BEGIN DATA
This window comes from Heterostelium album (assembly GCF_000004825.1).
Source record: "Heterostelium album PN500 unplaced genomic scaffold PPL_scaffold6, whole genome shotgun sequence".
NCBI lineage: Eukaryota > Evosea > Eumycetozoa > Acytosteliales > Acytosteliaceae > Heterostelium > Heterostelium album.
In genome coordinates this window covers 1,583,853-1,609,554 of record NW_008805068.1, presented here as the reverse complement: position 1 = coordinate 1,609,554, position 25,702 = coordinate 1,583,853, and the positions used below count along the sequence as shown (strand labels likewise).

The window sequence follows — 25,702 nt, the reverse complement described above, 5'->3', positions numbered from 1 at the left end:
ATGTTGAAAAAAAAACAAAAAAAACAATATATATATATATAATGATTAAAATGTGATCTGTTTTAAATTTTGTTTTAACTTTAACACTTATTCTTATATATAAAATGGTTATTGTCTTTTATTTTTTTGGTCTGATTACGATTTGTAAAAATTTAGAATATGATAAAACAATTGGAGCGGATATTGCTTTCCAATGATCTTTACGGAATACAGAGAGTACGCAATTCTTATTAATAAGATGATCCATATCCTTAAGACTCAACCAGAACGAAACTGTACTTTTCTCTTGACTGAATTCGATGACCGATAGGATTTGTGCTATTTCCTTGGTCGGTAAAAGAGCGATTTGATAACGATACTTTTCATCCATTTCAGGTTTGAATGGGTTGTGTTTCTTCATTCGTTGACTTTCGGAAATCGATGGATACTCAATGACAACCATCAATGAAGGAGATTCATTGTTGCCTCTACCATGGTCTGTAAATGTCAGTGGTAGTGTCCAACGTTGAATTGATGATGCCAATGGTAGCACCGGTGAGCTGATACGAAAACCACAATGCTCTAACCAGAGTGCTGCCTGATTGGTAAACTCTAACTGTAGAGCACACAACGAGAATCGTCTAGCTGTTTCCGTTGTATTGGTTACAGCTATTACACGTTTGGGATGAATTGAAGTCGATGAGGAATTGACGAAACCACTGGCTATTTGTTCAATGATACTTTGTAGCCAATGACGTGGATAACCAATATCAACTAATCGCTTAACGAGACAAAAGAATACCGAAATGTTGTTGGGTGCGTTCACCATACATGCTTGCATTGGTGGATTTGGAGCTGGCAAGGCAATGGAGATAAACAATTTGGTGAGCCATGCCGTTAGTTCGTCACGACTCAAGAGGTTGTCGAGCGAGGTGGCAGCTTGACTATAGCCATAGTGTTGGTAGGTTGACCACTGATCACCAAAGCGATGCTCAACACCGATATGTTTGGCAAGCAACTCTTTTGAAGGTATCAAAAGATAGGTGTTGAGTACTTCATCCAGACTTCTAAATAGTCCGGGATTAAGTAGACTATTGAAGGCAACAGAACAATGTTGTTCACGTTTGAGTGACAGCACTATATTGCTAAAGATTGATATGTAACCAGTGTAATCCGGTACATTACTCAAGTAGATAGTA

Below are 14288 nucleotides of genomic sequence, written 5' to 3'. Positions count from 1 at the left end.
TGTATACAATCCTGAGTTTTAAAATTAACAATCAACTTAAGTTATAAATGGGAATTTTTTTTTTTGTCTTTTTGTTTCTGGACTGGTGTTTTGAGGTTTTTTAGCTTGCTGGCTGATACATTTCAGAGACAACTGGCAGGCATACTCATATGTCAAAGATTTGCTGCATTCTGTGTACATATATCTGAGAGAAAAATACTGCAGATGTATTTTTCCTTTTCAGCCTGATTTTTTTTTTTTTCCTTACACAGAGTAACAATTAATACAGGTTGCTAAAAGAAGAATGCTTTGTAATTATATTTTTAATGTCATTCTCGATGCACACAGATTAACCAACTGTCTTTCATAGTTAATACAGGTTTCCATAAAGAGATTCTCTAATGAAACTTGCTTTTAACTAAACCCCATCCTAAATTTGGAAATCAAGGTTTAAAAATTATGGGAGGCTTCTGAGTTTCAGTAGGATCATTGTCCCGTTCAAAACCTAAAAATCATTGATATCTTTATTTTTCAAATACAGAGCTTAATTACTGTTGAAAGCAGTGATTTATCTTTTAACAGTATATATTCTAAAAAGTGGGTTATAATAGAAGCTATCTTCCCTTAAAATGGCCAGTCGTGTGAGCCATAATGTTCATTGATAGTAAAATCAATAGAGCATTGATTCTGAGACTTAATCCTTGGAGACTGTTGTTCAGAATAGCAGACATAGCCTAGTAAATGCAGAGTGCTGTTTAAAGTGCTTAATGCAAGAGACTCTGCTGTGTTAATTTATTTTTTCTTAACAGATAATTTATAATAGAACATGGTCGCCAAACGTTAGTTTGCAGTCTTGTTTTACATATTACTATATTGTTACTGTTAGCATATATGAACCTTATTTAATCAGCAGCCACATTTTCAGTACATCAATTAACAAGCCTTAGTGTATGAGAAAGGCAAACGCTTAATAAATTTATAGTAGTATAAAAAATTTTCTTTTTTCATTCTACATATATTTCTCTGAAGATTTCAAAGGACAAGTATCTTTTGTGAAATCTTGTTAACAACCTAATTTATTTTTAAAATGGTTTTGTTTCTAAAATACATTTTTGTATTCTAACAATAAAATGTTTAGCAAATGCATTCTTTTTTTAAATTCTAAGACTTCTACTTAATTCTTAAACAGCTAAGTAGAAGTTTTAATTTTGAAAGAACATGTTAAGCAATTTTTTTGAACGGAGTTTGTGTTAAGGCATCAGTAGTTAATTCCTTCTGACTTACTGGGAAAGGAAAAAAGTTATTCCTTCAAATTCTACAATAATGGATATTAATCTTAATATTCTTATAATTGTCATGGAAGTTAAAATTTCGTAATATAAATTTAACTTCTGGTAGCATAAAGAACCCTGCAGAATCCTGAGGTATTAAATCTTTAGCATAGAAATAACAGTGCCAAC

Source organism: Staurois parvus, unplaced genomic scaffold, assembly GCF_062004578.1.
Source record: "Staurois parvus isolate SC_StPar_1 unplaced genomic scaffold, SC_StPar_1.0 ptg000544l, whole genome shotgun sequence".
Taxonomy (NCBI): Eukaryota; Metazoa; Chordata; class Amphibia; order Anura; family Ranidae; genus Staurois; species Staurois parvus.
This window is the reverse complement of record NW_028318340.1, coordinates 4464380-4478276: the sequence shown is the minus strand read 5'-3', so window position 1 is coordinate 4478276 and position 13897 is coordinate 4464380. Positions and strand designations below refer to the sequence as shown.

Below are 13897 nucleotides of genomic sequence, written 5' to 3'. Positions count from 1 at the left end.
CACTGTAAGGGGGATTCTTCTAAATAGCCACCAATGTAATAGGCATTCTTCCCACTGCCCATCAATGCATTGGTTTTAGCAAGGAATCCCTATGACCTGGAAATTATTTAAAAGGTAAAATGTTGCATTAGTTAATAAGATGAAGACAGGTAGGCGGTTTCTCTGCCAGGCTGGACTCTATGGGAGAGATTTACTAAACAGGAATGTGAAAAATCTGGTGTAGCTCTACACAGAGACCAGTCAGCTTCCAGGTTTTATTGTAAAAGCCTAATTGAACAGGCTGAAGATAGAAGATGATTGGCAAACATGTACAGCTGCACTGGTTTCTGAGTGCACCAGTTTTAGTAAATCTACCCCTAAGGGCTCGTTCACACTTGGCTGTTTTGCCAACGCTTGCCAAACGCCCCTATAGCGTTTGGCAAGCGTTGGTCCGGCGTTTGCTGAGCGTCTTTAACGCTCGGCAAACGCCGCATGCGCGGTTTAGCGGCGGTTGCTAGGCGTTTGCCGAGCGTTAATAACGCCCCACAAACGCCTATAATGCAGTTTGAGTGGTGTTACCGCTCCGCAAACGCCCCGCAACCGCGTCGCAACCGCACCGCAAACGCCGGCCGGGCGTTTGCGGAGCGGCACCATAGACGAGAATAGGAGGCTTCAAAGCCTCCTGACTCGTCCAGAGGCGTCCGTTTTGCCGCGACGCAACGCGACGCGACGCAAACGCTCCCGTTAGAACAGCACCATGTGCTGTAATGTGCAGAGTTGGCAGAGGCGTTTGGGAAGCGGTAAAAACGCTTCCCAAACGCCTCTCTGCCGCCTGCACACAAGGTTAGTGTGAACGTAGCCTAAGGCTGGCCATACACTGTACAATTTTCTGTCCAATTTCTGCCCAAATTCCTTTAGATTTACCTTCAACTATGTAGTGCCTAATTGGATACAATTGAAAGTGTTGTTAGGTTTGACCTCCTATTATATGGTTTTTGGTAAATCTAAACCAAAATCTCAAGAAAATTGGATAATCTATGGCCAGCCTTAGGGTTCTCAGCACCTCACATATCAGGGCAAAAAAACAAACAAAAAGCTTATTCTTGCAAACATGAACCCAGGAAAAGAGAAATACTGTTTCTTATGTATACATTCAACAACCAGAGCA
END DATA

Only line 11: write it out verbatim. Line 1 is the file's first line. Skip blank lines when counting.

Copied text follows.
Taxonomy (NCBI): Eukaryota; Metazoa; Chordata; class Amphibia; order Anura; family Ranidae; genus Staurois; species Staurois parvus.